A Humorous Look at Forgetfulness



by Tom Paugh

                        Pease-Porridge hot, pease-porridge cold,

                        Pease-porridge in the pot, nine days old.

(Obviously this chef was over sixty and lost track of what he was doing. Now, hopefully, he will also forget about serving it.)

It stands to reason that as you approach the final portion of life your brain becomes overstuffed with education, business acumen, sports stats, the latest IRS regs and trivia, trivia, trivia. There can be room for only so much in a single cranium and when you go to squeeze something additional in, especially something as mundane as where you put the TV remote or exactly how long it has been since you last had sex, other things often get temporarily displaced. Not to worry.

                        The horror of that moment,’ the King went on,

                        ‘I shall never forget!’

                        ‘You will, though,’ The Queen said, ‘if you

                        don’t make a memorandum of it.’

                        —Lewis Carroll,

                        Alice’s Adventures In Wonderland (1832-98)

Here is a joke making the rounds in over-sixty circles: A wife asks her husband to run down to the corner store to get a pint of vanilla ice cream and some chocolate syrup.

“Do you want me to write that down?” she inquires.

“It’s only two things,” he replies. “Not a problem.”

Later he returns and hands her a package containing cheddar cheese.

“I knew you should have written it down,” she says. “See here, you forgot the crackers.”

                        The palest ink is better than the best memory.

                        —Chinese Proverb

A possible answer to this over-stuffed brain problem is suggested by comedian Steve Martin in a 1998 New Yorker magazine article: “One solution for older men is to take all the superfluous data swirling around in the brain and download it into the newly large stomach, where there is plenty of room. This frees the brain to house more relevant information, like the particularly troublesome ‘days of the week.’” Not very practical, but at this point most of us would be willing to try anything. We all have to learn to deal with our temporary forgetfulness and there are a number of ways. As the foregoing suggests, we do need to write things down. Then we need to remember to take the list with us and THEN we have to remember to look at the list when it’s time for us to know what’s on it. Most of us have a strong tendency to believe that we will remember certain facts when we need to. The more probable scenario is that we won’t.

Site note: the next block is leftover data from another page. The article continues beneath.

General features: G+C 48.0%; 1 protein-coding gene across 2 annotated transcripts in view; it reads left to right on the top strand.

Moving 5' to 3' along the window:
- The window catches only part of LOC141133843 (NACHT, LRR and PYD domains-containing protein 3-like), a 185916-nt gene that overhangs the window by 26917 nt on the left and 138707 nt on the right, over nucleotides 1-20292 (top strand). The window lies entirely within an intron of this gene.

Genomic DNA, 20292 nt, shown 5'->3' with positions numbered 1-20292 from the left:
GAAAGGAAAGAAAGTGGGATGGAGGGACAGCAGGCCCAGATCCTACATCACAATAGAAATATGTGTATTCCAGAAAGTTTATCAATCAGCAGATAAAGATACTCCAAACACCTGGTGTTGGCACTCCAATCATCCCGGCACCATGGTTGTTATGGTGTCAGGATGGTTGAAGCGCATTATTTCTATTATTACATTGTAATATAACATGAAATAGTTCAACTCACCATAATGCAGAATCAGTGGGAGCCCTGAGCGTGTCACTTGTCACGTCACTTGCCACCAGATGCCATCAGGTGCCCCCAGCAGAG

Memory is the thing you forget with.

                        —Alexander Chase, Perspectives (1966)

I have long worn glasses for reading and other close-up work. I hate having to take the time to reach into my pocket and put on my glasses, that is if I have remembered to put them in my pocket. This is especially true when it comes to using the touch-tone phone. My eyes are almost good enough to make out the numbers, but not quite. As a result I have to dial a wrong number at least twice before I am convinced I need to put on my specs. I am now in the process of trying to memorize the location of the numbers on the dial pad so I can do it by feel, sort of like touch typing. But since I often have difficulty remembering who it is I am trying to call, this scheme is no doubt doomed to failure.

                        Forgetfulness transforms every occurrence into a non-occurrence.

                        —Plutarch (AD c.46-c.120)

This same sort of quirky thinking applies to memory loss. At the time your brain first receives new information, you are convinced that you will retain it. (“I will put the package down here, on top of the car. Who could forget that?”) But when the moment comes to summon up the necessary information, it is nowhere to be found. We simply get in the car and drive off. We must learn not to trust ourselves. Don’t put the package (or the baby) on top of the car; put it on the hood where you can’t miss seeing it. Don’t put your cocktail glass on the mantel, or in the laundry room, or on the back of the toilet. Put it some place where you’ll at least have an even chance of finding it when you suddenly realize it is no longer in your hand. Two reliable spots are the cocktail table or the bar.

                        Space, like time, engenders forgetfulness . . .

                        —Thomas Mann, The Magic Mountain (1924)

Ever leave one room to go to another to do something and when you get there you have no idea why you are there? This is commonplace. No you are probably not getting Alzheimer’s. You and your mind are just moving too fast and not paying attention. Don’t leave room number one until you fix it in your mind just why you are leaving and where you are going and what you’re going to do when you get to room number two. Don’t stop to talk with anyone or answer the phone while in transit. And if you do forget, don’t worry. This is commonplace . . . or did I mention that already?

                        Better by far that you should forget and smile

                        Than that you should remember and be sad.

                        —Christina Georgiana Rossetti, Remember (1862)

How important it is for our favorite NFL team to win the Super Bowl. And, six months later, how impossible it is to even remember which two teams played in it, let alone who won.

                        It’s hard to be nostalgic when you can’t remember anything.


From Loving Life After Sixty, by Tom Paugh. Copyright © Tom Paugh. Excerpted by arrangement with Willow Creek Press. $9.95. Available in local bookstores or call 800-850-9453 or click here.